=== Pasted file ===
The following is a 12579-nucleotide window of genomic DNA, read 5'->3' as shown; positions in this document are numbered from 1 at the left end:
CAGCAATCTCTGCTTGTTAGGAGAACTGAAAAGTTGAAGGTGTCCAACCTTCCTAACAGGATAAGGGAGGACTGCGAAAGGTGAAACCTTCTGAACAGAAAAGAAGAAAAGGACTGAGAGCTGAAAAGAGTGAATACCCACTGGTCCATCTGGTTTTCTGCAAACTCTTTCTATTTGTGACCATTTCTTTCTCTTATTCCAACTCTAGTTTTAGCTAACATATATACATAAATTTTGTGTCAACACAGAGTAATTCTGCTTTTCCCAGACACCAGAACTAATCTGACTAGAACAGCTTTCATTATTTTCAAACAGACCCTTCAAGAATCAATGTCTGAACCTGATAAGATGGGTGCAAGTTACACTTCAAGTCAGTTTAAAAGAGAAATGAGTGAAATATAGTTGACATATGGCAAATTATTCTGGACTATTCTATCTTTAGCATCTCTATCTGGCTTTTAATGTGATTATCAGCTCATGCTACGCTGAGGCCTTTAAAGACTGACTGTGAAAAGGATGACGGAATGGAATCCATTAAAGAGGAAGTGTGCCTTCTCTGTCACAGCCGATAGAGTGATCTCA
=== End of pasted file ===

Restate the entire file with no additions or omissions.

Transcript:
The following is a 12579-nucleotide window of genomic DNA, read 5'->3' as shown; positions in this document are numbered from 1 at the left end:
CAGCAATCTCTGCTTGTTAGGAGAACTGAAAAGTTGAAGGTGTCCAACCTTCCTAACAGGATAAGGGAGGACTGCGAAAGGTGAAACCTTCTGAACAGAAAAGAAGAAAAGGACTGAGAGCTGAAAAGAGTGAATACCCACTGGTCCATCTGGTTTTCTGCAAACTCTTTCTATTTGTGACCATTTCTTTCTCTTATTCCAACTCTAGTTTTAGCTAACATATATACATAAATTTTGTGTCAACACAGAGTAATTCTGCTTTTCCCAGACACCAGAACTAATCTGACTAGAACAGCTTTCATTATTTTCAAACAGACCCTTCAAGAATCAATGTCTGAACCTGATAAGATGGGTGCAAGTTACACTTCAAGTCAGTTTAAAAGAGAAATGAGTGAAATATAGTTGACATATGGCAAATTATTCTGGACTATTCTATCTTTAGCATCTCTATCTGGCTTTTAATGTGATTATCAGCTCATGCTACGCTGAGGCCTTTAAAGACTGACTGTGAAAAGGATGACGGAATGGAATCCATTAAAGAGGAAGTGTGCCTTCTCTGTCACAGCCGATAGAGTGATCTCA